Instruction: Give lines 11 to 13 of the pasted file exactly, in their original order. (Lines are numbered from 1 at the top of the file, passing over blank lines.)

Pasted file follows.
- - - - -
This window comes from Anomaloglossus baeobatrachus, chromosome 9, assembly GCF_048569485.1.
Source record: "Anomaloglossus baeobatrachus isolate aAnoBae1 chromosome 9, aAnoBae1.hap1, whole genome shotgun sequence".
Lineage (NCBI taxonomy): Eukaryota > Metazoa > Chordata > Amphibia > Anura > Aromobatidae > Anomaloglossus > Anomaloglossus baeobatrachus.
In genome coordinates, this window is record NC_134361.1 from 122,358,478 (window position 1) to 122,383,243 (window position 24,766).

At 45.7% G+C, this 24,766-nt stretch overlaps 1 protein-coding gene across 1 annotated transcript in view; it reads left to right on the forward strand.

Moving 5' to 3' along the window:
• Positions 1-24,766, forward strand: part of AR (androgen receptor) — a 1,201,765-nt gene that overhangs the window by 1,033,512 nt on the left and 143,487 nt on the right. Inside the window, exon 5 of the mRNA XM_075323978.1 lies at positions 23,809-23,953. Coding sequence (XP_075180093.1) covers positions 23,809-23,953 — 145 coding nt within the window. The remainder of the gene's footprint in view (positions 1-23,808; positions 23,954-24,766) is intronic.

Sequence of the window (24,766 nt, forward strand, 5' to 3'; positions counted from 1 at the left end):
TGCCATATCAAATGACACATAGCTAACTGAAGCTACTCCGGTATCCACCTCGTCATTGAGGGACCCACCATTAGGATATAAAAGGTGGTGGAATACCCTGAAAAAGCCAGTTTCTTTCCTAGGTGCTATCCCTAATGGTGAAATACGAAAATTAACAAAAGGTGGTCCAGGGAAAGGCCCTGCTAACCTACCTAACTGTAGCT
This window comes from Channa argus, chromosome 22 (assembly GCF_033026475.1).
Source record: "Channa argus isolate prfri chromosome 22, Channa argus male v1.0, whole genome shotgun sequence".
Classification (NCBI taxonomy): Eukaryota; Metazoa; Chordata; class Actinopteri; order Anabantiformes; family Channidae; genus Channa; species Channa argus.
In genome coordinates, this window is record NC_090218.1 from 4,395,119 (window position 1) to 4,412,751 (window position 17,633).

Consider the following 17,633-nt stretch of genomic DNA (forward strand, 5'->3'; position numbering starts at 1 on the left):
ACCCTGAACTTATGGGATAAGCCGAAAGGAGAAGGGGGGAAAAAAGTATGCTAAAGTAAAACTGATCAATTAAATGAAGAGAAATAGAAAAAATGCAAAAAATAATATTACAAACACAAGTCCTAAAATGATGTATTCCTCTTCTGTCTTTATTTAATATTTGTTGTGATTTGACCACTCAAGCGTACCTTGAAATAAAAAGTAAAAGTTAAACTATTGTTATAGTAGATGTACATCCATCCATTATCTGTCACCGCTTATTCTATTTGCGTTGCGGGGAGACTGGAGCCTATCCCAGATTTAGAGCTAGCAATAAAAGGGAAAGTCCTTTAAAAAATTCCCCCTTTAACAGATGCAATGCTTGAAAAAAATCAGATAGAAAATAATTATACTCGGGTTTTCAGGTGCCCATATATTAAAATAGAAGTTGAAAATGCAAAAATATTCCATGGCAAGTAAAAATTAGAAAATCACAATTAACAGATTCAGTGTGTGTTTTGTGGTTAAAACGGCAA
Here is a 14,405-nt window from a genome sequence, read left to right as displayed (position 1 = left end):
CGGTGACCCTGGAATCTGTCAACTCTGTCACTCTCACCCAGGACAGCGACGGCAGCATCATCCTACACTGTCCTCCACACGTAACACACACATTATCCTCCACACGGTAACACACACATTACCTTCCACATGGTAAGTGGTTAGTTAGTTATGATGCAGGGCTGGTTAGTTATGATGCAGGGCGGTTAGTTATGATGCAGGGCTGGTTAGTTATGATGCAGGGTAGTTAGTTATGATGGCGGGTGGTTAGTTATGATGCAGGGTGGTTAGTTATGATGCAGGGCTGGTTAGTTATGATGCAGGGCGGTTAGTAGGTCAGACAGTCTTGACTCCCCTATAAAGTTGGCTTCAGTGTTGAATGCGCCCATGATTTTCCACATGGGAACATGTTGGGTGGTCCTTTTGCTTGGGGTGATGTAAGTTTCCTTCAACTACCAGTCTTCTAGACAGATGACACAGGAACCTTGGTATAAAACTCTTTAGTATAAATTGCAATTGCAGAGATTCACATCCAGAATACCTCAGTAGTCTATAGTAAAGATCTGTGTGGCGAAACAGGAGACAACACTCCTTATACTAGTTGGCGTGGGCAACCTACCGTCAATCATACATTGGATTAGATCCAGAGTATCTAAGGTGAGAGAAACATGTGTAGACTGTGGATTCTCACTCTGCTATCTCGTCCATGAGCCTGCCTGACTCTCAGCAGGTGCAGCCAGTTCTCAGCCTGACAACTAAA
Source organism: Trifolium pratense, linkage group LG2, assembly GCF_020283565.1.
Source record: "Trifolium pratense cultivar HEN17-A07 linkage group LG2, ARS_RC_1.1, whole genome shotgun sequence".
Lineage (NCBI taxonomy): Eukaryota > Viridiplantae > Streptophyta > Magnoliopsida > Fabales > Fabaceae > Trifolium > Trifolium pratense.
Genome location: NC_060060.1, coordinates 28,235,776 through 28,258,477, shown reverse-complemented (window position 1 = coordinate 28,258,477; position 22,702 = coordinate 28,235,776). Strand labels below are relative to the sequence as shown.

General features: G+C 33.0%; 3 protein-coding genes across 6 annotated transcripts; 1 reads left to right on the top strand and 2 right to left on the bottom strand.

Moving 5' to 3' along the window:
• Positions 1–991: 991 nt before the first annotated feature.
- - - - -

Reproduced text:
Source record: "Channa argus isolate prfri chromosome 22, Channa argus male v1.0, whole genome shotgun sequence".
Classification (NCBI taxonomy): Eukaryota; Metazoa; Chordata; class Actinopteri; order Anabantiformes; family Channidae; genus Channa; species Channa argus.
In genome coordinates, this window is record NC_090218.1 from 4,395,119 (window position 1) to 4,412,751 (window position 17,633).